We made our way to our favorite surgeon to see what the next step would be. We had a consult with the oncologist and decided that we would take Chewy into surgery to see what kind of cancer we were dealing with.
I handed Chewy's leash to the surgeon and said, "...you know... this might seem crazy, but Chewy has always been a trash dog and there is a chance that he might've gotten into the trash...". The surgeon gave me a courtesy smile to placate me because the likelihood of that happening and him doing a foreign body removal on a 16-year-old dog vs a tumor biopsy was extremely low.
I received a call when the surgery was over and low and behold, Chewy had eaten a dishtowel. Naughty, naughty, Chewy. We were so relieved that our little guy didn't have a huge tumor in his stomach and we were still so worried about his condition because of the severity of the surgery.
Chewy sadly had a more difficult time recovering from that surgery. He became weak and lost weight. He never really regained the strength that he had had just a few months before the surgery.
A few months later, he had a particularly bad weekend where he was limping, had strange facial swelling, and just seemed to not feel well at all. Again, we took him to the surgeon for an evaluation and, sadly, we found what looked to be a mass in his chest.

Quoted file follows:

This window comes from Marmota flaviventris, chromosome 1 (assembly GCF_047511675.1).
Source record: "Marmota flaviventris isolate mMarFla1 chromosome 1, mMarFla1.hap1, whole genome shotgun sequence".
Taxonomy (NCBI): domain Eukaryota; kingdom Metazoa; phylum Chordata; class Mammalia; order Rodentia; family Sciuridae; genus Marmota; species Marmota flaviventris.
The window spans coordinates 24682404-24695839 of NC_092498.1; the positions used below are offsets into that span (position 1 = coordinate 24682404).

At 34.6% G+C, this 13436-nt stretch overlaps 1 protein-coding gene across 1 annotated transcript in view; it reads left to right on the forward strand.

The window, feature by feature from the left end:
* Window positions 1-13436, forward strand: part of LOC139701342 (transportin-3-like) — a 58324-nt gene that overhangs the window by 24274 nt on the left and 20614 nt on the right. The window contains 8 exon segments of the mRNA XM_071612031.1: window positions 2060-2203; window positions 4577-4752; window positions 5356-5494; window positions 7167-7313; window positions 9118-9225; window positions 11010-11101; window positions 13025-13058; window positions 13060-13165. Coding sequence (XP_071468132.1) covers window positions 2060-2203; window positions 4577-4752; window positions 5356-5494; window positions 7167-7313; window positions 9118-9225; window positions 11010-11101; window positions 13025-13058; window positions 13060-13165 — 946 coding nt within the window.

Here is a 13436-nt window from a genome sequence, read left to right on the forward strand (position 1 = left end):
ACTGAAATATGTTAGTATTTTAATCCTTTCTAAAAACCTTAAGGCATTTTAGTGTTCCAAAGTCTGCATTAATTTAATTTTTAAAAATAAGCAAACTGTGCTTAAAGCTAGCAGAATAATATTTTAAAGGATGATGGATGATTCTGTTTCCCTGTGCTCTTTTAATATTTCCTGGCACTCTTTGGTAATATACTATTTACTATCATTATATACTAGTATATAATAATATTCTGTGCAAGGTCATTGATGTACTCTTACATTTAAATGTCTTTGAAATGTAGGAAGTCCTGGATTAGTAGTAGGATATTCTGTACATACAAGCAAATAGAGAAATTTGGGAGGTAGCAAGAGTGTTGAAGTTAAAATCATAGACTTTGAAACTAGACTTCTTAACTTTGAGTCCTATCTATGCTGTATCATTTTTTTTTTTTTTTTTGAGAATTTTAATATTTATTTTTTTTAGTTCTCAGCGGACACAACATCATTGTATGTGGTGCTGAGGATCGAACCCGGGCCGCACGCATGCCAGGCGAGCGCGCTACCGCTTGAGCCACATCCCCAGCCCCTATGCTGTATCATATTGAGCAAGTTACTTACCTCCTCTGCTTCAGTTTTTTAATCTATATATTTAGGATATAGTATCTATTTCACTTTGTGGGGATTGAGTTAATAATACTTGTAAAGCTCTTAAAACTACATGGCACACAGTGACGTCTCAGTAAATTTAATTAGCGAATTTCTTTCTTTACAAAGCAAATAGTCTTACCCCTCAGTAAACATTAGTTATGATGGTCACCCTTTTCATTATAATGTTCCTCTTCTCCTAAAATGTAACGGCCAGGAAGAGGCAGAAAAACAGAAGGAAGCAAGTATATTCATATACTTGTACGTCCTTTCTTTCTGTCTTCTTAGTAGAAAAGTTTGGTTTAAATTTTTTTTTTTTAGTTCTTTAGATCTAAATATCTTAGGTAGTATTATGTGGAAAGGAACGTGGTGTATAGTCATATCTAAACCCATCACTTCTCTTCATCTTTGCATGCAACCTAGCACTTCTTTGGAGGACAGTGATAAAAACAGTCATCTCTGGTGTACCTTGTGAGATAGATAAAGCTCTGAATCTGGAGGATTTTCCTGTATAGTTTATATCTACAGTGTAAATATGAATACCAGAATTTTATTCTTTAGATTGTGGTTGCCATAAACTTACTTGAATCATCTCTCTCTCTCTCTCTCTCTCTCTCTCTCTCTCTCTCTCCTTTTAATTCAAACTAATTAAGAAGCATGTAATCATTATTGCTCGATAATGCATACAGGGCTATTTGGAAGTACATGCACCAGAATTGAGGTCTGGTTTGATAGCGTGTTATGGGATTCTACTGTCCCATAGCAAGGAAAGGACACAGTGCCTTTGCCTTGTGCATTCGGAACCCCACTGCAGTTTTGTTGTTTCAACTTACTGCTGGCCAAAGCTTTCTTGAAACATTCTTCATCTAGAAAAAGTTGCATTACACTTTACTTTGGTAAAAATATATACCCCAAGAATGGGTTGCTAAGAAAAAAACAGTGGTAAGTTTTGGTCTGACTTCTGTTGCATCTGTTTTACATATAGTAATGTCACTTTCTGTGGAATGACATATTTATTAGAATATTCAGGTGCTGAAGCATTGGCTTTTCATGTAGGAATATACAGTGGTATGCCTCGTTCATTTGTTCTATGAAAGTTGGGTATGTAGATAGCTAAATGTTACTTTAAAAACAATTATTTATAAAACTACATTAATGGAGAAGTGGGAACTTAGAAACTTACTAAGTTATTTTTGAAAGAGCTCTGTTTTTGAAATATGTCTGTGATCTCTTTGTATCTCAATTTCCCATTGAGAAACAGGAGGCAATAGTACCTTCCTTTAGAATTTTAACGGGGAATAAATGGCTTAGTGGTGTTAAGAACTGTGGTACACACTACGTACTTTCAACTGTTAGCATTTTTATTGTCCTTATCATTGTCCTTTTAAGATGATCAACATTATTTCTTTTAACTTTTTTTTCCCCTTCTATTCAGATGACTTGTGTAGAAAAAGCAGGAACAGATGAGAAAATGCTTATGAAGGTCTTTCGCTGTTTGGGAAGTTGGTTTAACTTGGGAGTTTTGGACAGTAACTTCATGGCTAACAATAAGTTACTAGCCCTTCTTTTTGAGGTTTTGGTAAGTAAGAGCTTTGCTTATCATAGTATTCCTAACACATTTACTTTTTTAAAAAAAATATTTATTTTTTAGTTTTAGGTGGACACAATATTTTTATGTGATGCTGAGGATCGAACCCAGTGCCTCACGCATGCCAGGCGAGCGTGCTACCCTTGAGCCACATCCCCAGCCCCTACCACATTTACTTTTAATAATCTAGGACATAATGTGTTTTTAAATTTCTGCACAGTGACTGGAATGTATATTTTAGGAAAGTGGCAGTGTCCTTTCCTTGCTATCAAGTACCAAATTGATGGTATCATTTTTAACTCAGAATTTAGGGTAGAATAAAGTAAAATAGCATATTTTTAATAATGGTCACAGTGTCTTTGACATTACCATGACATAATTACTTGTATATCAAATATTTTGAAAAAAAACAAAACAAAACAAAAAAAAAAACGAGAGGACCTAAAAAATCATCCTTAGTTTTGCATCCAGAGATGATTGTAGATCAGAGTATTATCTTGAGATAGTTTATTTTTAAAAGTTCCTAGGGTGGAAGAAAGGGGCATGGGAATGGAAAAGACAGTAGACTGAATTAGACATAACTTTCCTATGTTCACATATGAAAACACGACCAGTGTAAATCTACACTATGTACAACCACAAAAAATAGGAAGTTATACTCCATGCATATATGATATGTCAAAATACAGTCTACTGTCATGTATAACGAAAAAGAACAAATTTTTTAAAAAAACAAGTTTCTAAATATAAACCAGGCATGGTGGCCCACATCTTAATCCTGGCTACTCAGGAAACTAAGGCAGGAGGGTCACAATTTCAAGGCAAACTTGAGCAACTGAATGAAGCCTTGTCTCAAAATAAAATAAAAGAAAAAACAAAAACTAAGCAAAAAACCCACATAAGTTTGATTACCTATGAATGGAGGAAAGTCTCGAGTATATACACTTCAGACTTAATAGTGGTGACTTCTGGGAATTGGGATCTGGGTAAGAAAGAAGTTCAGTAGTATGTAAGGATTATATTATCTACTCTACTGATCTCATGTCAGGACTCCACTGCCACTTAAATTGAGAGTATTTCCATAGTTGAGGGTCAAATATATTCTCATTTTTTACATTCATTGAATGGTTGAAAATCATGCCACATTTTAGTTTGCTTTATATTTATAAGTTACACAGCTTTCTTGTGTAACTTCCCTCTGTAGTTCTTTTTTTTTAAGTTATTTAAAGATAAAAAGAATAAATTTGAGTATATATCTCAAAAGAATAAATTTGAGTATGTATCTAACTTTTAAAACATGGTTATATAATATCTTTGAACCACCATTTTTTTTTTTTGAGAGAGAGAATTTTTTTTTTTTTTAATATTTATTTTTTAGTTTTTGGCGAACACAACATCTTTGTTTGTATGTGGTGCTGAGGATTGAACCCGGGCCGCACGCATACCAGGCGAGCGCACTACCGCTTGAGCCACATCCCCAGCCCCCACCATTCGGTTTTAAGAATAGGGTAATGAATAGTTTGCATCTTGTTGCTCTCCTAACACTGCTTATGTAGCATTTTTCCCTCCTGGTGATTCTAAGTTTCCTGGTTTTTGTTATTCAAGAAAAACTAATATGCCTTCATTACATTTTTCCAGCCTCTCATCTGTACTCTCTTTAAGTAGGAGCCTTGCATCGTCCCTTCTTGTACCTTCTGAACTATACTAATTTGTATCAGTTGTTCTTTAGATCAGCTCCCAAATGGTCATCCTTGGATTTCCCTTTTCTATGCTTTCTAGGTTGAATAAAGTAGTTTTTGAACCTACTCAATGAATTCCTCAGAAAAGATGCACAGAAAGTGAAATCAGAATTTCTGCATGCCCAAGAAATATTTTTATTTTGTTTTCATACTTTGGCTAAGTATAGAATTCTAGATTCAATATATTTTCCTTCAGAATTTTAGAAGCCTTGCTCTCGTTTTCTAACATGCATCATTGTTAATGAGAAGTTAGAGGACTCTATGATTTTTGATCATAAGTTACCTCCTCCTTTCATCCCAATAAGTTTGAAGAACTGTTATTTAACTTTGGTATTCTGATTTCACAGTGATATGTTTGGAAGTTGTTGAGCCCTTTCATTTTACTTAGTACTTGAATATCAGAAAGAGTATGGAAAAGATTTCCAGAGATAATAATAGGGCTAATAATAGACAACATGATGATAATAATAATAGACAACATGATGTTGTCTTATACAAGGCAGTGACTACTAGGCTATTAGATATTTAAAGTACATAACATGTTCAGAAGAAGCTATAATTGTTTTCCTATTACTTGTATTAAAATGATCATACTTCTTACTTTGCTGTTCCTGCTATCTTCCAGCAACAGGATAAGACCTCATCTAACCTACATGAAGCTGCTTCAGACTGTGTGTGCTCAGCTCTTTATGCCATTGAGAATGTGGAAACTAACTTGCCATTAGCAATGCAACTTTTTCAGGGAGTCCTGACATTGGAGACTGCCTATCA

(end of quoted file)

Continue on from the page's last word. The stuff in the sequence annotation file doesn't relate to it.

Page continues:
Chewy was 17 at this point. He was weaker and tired and it was summertime... we made the decision to not attempt to definitively diagnose this mass and to just make sure that Chewy had the best, most comfortable life possible with us.
He continued to lose weight and ultimately became pretty weak. Watching the dog that had always been so strong and full of life start to fade like that was one of the hardest periods of time in our lives.
Ultimately, we didn't repeat the radiographs that showed us the mass in his chest because it wouldn't have changed the way that we wanted him to live out the end of his life. We knew in our hearts that he had been able and willing to fight before, but that this time was different.
All this to say... Chewy was 14 years old when he had his first diagnosis of cancer. We were so lucky to have been able to have it surgically removed and not have it recur. If there was a question of needing chemotherapy and/or radiation, I know that we would've done whatever we could have to treat his disease. And the same could be said for the second mass.